The two main features I really need are a long lasting battery (12+ hours) and the "upcoming-turn" feature. The Gekos and one other Garmin GPS seem to have the turn feature and both claim the long-lasting part, but many reviews on amazon say they only last about 5+ hours - not too useful on 100+ mile rides.
     
  11. BtonRider

    BtonRider New Member

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    The Garmin Edge 305 and 205 are specifically designed for the bike. You can load in several waypoints indicating when to turn. The display will usually tell you the distance to the next waypoint. The only GPS units I know of that make an audible alert before a turn, are designed for use in a car. If you're looking for a long battery life I suggest you only look at GPS units that run on AA batteries. You can always carry a spare set of batteries to pop in if you lose power, but you usually can't replace a Lithium ion battery on the fly.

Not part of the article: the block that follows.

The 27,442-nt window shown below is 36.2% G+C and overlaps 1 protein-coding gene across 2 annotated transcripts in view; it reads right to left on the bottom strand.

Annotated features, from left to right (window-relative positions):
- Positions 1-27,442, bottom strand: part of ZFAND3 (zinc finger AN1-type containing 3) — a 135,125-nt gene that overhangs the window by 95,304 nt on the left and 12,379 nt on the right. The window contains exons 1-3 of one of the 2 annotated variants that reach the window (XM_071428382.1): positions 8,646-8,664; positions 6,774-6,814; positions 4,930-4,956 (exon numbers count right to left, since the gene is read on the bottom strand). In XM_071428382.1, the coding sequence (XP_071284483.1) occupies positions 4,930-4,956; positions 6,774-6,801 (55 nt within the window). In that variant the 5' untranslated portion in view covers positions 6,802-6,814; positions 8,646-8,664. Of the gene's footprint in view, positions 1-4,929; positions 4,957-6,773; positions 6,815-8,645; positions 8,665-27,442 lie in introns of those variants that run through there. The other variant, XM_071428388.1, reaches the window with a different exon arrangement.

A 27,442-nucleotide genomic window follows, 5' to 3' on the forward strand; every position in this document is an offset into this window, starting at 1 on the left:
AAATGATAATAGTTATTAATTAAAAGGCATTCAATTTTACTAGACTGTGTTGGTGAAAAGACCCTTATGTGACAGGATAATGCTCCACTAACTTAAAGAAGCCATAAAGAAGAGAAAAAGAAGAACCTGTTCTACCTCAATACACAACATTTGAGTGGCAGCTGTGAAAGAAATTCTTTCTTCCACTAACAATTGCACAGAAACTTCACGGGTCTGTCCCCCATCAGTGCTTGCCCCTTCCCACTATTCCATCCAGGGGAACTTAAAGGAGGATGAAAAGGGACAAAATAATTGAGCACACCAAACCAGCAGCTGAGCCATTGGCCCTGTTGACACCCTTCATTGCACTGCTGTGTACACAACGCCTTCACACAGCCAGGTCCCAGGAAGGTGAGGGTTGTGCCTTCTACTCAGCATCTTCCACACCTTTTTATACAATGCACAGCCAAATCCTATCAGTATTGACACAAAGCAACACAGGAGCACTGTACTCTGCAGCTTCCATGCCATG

You might also consider the Magellan Exploris 300. It isn't specifically for the cyclist but it satisfies most of my needs (such as stored routes, waypoints, and altitude details).
     
  12. Felt_Rider

    Felt_Rider Active Member

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    I will try to remember to take a picture of the Garmin E-trex mounted on the bar. It is not much bigger than the 305 and because it has 2 AA batteries it weighs a little more, but the nice thing is the detailed map program that you can buy to use in conjunction with the GPS. You can map a route, know the distance on the program, set waypoints, upload to the GPS and go out for a new adventure. You will still have accurate speed and elevation to chart your progress if desired.